Subtract red meat. Being a Midwesterner raised on a farm, I grew up eating lots of beef and pork. While I don’t plan to eliminate these from my diet – at least not at this time – I have begun to replace some “red-meat” meals each week with fish, chicken, eggs or a plant-based protein such as beans or lentils.
Add healthy snacks. I’ve developed a repertoire of “legal” between-meal nibbles. Best are munchies that help me meet my daily quota of fruits and vegetables, such as fresh fruit chunks and raw veggies with dip. Also good are snacks that have higher protein content and fewer carbs, such as a small dish of sugar-free pudding made with fat-free milk, or snacks high in fiber such as air-popped popcorn.
Subtract impulse buys. I’ve found it much easier to avoid eating “junk” if I don’t bring it into the house in the first place. Grocery shopping with a list helps, as does not shopping when I’m hungry. Since the pandemic began, I’ve been ordering groceries online and having them delivered, which makes avoiding impulsive purchases so much easier that I plan to continue shopping this way once the quarantine is over.
Add portion control. The “plate method” suggested by the American Diabetes Association is attractive because there’s no weighing, measuring or calorie-counting. (Note: You don’t have to be diabetic to use it.) The plate method involves filling half a nine-inch plate with non-starchy vegetables such as lettuce, broccoli or carrots, one-quarter of the plate with whole grains or starchy vegetables such as corn or potatoes, and one-quarter of the plate with a protein source. For detailed information on the plate method, link HERE and HERE.
I feel it’s important for me to point out that I didn’t make all these changes at once. Each Lenten season, I’ve made one or two small changes at a time, which means the new habits have been acquired over a period of years. For example, the first year I focused on subtracting added sugar and adding more fruits and veggies on my plate. Since then, I’ve added/subtracted a new habit or two each year. This year I will be working on avoiding impulse buys and using the plate method for better portion control. Baby steps, as my spiritual advisor always liked to say.
The good news: These baby steps really do work. So far, I’m about 25 pounds down from my top weight. Yes, the weight has come off much more slowly than it would have with a crash diet, but the bottom line is that it’s staying off.
Who says salads have to be boring? This one is as chock full of deliciousness as it is full of nutrients.
The kale is rich in Vitamin C, while the cranberries add fiber and the walnuts and blue cheese crumbles contribute protein. As with all my recipes, I use products and ingredients that reduce the amount of sugar, salt and fat content.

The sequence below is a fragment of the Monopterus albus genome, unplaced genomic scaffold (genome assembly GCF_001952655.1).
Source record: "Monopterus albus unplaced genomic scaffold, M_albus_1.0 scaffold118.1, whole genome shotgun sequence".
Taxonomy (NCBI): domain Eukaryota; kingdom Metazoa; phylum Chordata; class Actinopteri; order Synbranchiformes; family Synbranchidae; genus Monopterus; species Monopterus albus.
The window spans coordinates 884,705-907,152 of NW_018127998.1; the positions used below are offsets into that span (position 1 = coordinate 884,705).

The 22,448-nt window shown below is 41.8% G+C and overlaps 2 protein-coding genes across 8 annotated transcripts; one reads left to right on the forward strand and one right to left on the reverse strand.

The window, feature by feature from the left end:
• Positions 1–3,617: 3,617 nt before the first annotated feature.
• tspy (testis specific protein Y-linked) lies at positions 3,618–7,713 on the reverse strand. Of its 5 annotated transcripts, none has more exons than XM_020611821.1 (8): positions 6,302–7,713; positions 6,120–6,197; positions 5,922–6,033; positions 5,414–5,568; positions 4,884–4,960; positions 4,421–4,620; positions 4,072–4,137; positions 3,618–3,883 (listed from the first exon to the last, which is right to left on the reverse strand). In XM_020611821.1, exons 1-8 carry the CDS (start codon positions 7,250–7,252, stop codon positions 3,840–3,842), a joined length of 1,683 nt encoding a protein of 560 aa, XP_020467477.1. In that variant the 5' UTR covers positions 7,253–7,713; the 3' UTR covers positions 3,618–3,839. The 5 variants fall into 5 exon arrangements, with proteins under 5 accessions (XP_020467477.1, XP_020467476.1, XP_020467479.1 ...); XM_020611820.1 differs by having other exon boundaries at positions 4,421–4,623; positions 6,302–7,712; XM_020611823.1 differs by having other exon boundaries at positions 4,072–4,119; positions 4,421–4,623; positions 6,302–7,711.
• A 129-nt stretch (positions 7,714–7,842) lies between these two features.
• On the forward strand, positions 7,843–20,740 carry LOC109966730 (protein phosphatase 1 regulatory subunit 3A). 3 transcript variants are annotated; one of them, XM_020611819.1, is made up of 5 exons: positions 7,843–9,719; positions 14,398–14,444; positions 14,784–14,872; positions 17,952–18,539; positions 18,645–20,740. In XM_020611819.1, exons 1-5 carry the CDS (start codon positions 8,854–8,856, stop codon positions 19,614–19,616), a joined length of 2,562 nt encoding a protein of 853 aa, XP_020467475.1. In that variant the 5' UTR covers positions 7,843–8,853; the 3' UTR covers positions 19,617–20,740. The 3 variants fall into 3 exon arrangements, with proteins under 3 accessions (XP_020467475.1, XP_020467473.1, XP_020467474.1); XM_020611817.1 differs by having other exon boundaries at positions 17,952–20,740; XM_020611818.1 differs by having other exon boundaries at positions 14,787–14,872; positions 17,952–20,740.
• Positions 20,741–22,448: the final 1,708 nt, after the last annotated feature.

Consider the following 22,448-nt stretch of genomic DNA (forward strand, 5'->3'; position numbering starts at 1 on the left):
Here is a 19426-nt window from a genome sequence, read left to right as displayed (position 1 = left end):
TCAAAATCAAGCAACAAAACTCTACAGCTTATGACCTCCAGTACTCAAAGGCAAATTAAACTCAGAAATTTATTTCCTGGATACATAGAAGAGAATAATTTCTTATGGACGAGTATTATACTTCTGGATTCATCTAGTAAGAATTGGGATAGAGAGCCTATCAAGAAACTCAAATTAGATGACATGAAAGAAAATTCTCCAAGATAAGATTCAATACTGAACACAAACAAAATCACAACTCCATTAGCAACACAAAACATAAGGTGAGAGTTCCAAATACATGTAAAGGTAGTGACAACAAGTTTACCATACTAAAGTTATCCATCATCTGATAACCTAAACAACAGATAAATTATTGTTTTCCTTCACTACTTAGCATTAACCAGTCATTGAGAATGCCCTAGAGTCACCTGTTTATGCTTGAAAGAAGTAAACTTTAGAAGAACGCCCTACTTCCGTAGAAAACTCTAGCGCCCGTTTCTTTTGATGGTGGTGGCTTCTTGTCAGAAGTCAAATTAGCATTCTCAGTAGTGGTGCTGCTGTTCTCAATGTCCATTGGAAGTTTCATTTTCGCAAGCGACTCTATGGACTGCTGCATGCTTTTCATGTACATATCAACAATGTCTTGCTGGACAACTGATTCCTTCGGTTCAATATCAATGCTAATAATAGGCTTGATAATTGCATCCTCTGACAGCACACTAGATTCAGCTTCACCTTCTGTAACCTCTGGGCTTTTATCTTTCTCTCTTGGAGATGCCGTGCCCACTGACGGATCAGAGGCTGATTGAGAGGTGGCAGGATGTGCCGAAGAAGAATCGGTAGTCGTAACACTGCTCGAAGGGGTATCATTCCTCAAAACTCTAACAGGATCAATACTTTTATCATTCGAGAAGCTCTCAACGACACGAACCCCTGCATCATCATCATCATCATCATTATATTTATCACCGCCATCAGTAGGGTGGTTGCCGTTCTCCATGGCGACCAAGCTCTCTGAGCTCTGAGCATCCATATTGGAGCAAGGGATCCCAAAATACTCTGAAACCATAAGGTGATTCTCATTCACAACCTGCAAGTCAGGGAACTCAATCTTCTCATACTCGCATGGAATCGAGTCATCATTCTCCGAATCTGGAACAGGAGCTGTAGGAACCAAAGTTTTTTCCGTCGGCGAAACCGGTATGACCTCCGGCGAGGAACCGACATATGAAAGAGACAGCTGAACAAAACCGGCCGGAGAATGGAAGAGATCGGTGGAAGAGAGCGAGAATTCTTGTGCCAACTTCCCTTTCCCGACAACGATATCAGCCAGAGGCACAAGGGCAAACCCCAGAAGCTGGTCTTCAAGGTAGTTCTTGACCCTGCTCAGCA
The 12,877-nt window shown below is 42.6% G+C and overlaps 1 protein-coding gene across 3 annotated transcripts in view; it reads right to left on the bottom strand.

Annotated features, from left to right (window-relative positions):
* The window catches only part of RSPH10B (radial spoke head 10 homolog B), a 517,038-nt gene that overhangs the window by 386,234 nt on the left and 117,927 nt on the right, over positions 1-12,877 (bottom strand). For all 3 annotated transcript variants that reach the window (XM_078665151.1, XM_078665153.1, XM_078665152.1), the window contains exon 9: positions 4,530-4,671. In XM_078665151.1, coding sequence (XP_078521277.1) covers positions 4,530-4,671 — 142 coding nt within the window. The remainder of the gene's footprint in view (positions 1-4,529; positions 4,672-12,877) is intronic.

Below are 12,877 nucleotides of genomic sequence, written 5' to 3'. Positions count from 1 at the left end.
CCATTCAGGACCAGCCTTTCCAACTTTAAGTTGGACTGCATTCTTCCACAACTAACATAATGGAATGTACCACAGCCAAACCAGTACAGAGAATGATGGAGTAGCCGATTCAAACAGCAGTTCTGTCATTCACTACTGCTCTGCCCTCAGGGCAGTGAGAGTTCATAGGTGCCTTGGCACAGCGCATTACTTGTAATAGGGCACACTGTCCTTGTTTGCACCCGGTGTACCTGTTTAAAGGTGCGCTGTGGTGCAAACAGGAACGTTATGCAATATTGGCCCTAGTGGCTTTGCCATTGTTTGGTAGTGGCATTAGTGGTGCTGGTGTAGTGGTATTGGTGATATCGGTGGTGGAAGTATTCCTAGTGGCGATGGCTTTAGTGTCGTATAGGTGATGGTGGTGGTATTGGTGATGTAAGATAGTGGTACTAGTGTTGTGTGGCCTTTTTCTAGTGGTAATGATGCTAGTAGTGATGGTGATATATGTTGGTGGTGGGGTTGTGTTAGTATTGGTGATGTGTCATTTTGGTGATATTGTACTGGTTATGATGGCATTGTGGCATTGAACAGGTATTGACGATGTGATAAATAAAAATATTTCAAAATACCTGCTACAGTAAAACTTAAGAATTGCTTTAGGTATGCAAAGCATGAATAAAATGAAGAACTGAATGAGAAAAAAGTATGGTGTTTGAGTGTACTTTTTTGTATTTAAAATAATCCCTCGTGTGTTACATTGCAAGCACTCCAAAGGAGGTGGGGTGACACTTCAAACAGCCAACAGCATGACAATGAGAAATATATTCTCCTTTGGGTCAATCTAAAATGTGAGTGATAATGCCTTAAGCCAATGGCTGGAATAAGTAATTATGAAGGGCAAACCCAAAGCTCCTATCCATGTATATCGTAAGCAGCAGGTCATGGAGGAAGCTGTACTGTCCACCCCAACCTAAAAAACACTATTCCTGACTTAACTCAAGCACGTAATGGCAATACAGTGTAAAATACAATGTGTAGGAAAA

This recipe makes a 1½-cup serving or two ¾-cup servings. Use the smaller serving as a side dish or the larger serving as a light lunch by itself.
1 cup chopped baby kale
2 tablespoons chopped unsalted walnuts
2 tablespoons reduced-sugar dried cranberries
2 tablespoons reduced-fat blue cheese dressing
2 tablespoons reduced-fat blue cheese crumbles (optional)
Remove large stems from the kale, rinse thoroughly and chop into bite-size pieces.
Add walnuts, cranberries and dressing to the kale in a medium-size mixing bowl, and toss until everything is thoroughly covered with the dressing.
Pour into a salad bowl (for the main dish) or divide evenly into two smaller bowls (for the side dish) and sprinkle with the blue cheese crumbles.
Serving size: ¾ cup | Calories: 112 | Carbohydrates: 13 g | Protein: 5 g | Fat: 6 g | Saturated Fat: 1.5 g | Cholesterol: 6 mg | Sodium: 160 mg | Potassium: 205 mg | Fiber: 4 g | Sugar: 5.5 g | Vitamin A: 65% | Vitamin C: 65% | Calcium: 10% | Iron: 3%
Serving size: 1½ cups | Calories: 225 | Carbohydrates: 26 g | Protein: 10 g | Fat: 12 g | Saturated Fat: 3 g | Cholesterol: 12 mg | Sodium: 320 mg | Potassium: 410 mg | Fiber: 8 g | Sugar: 11 g | Vitamin A: 130% | Vitamin C: 130% | Calcium: 20% | Iron: 6%
For several years now, Pete and I have enjoyed a New Year’s Day tradition of inviting friends to our house for hoppin’ john, greens and cornbread.
Hoppin’ john is a traditional southern dish made with black-eyed peas and rice, and is said to bring good luck if eaten on New Year’s Day. My husband, who grew up in East Tennessee, brought the recipe with him when he moved to Illinois.
As usual, I’ve modified the recipe somewhat to meet my dietary restrictions. For my version of hoppin’ john, I use brown rice – the frozen kind for convenience. I’ve actually come to prefer brown rice for its nutty texture. Plus, it has more healthy fiber than the more heavily processed white rice. I cook the bacon separately and drain off the grease before adding it to the recipe, which allows me to add some delicious bacon flavor without so much saturated fat, and I sauté the onion and pepper separately in olive oil. I use Tony Chachere’s no-salt seasoning blend in place of salt. Low sodium chicken broth adds flavor.